All posts by Kenneth Shaw

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Gear review: Gossamer Gear The One tent

This is not a review of the old Spinnaker cloth The one, rather of the new silnylon The one. And more recently the 2017 version (if there is a difference between 2016 and 2017 I don’t know). Anyway, the One has been a classic ultralight solo tent, and one that has been used and abused by many backpackers over the years until the Spinnaker cloth version of the tent was cut. Mainly from what I understand because Spinnaker cloth itself was no longer being produced. In anycase, not very interesting but gives me something to fill up my word count with.

Now, 2017 I brought in The One to Backpackinglight.dk webshop to sell, and like everything else if I can’t stand behind a product, I don’t bother selling them. So, I have been testing the One quite rigorously now for the last 5 months and this review will be a rundown of what I think about the One, it’s goods, bads and quirks.

Video Review: 

What is the One: 

The One is an ultralight, fully enclosed, complete single wall tent. Meaning, it has a floor, walls, bugnetting and everything else you need to be considered a tent. The one is easily setup with two trekking poles, or tent poles.

Weight:

On my scales the One complete with stuff sack, guy lines and seam sealed weighs just 618grams. Add 6 tent pegs and your upp to about 700grams.

Setup: 

Stake the four corners, stick in trekking poles, stake out the trekking pole guy lines and your done.. stretch and tighten accordingly. Takes a few setups but you’ll be an expert in no time!

Useage: 

Well, anywhere really. But should probably avoid winter camping and highly exposed and wet campsites. The silnylon and low 1200mm waterproofing means that it’s not a tent for week long trips in heavy wind and rainy mountain trips. For everything else it works great.

The Good:

  1. the one like most silnylon tents packs up nice and small – I know this doesn’t seem like it should matter, but the amount of volume a cuben tent can take up in a backpack is crazy. Silnylon on the other hand has about half the pack volume of a caparable cuben fiber tent.
  2. Big – unlike most ultralight solo tents, the One is fairly large and I feel that even for me at 190cm or 6’3″ The One is roomy. Definitely enough room to situp in and move around.
  3. Lightweight – at 618grams the One is hard to beat for size and comfort
  4. The One is a complete shelter – I don’t need to think about bug nets, bathtub floors, seam sealing or add-ons in general.
  5. Nice pockets on inside of tent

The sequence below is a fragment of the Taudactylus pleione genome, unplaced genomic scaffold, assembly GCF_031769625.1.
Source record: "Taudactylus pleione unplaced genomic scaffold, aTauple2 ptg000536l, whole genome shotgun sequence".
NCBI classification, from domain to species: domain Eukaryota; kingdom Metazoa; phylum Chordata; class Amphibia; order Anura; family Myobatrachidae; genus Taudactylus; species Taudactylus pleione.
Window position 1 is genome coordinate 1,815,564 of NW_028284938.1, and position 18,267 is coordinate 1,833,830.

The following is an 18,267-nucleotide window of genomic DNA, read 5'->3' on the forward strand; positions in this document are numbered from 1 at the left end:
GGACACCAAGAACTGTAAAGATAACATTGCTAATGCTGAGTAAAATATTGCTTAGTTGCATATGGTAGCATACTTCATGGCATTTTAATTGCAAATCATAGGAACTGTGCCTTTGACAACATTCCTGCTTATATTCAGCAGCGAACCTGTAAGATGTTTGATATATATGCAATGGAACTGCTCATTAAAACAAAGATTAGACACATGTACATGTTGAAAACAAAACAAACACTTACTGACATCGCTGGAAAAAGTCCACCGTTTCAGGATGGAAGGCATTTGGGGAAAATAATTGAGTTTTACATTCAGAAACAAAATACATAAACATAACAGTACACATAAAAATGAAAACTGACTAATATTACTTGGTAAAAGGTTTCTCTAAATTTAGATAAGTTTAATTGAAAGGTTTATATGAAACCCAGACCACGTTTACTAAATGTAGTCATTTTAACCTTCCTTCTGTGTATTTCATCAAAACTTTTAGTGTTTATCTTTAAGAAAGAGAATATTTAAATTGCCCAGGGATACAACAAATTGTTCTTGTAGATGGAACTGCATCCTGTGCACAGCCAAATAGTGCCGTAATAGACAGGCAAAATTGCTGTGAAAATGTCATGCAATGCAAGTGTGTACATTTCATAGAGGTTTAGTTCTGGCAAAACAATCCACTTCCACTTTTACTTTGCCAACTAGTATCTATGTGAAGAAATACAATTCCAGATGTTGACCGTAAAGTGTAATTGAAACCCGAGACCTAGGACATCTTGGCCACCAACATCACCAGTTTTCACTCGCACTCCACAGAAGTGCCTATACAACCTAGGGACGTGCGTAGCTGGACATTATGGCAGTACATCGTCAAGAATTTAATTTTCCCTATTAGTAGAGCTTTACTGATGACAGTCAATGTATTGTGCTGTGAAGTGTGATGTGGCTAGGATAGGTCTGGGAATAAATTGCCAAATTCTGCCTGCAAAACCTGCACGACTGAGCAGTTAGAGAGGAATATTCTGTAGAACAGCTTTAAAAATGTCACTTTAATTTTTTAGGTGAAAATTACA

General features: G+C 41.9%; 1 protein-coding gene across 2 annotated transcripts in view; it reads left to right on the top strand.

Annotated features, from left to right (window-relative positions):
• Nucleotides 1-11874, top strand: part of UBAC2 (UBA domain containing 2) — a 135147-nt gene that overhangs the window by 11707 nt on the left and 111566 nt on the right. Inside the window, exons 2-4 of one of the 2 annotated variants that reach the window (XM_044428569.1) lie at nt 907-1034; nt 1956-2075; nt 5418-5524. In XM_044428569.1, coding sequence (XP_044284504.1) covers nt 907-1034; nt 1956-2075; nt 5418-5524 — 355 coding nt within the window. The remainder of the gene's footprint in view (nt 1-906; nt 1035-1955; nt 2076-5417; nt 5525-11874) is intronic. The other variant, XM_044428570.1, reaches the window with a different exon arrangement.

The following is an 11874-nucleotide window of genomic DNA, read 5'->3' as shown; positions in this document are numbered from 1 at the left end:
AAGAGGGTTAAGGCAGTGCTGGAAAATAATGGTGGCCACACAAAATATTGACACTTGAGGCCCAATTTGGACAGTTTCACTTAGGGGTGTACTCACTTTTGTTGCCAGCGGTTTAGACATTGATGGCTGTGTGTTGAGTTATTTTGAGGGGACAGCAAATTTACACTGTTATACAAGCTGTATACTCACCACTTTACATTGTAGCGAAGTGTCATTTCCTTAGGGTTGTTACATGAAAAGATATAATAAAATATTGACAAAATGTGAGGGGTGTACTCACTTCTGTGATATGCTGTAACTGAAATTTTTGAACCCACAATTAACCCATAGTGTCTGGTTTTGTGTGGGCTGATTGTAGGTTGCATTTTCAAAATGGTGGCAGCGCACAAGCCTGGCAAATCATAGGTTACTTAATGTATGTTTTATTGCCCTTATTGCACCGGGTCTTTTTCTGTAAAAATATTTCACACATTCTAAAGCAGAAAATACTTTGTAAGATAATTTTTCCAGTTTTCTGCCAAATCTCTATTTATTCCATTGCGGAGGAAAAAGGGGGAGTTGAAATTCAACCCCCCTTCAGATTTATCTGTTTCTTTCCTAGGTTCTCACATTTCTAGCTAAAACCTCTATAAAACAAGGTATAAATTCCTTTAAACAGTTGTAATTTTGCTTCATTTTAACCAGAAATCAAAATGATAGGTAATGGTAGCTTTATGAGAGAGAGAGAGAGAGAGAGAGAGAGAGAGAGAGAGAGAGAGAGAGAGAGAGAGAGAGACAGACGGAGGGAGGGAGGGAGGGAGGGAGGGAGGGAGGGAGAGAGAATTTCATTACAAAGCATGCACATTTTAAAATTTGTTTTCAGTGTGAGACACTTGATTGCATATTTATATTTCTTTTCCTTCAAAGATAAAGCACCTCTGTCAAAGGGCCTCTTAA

6. Easy setup – takes about a minute to setup once you know what your doing
  7. I love tents that can open up large – the One offers a massive screen view when in the vestibule is rolled up. One of my favorite aspects of this tent.

The Bad:

  1. the 15D silnylon seems like it would rip quite easy. Though, I have not had this problem, and it’s more of a feeling than an actual gripe
  2. Silnylon – silnylon has it’s pluses and minuses. A minus is that it stretches – which means you have to tighten down the tent from time to time, and more so when wet.
  3. Tent peg intensive. Requires 6 pegs to setup. I don’t like having to use 6 pegs for setup. I like 2-4 for setup and 2-4 for strengthening.
  4. Because of the very thin silnylon floor, you really have to check where you put your tent – the nylon if placed on wet ground, will seep in water (bad grammar here) in anycase, if the ground is wet, the inside of your tent will get wet when applying pressure.

Improvements:

I really don’t see too much in the way of improvements, but I would like to see a tie out point in the middle of the tent side. Much like a Lunar solo with would give me the option of tieing out the side to give me more head/feet space, better wind protection and better overall stability.

A small zipper opening on non-vestibule side. This way I can extend the trekking pole from the inside when the material starts to stretch, or just place small odds and ends that I don’t necessarily need with me in my tent or under the vestibule

Conclusion: 

The One in my opinion is a great, relatively cheap ultralight selection for most people doing thru-hikes on something like the PCT or Appalachian trail, forest trails and so on. I don’t know if I would be comfortable using the One on a wide open site, valley and so on. I also setup my tents in the least exposed areas possible, and I certainly wouldn’t make an exception for the Gossamer gear One.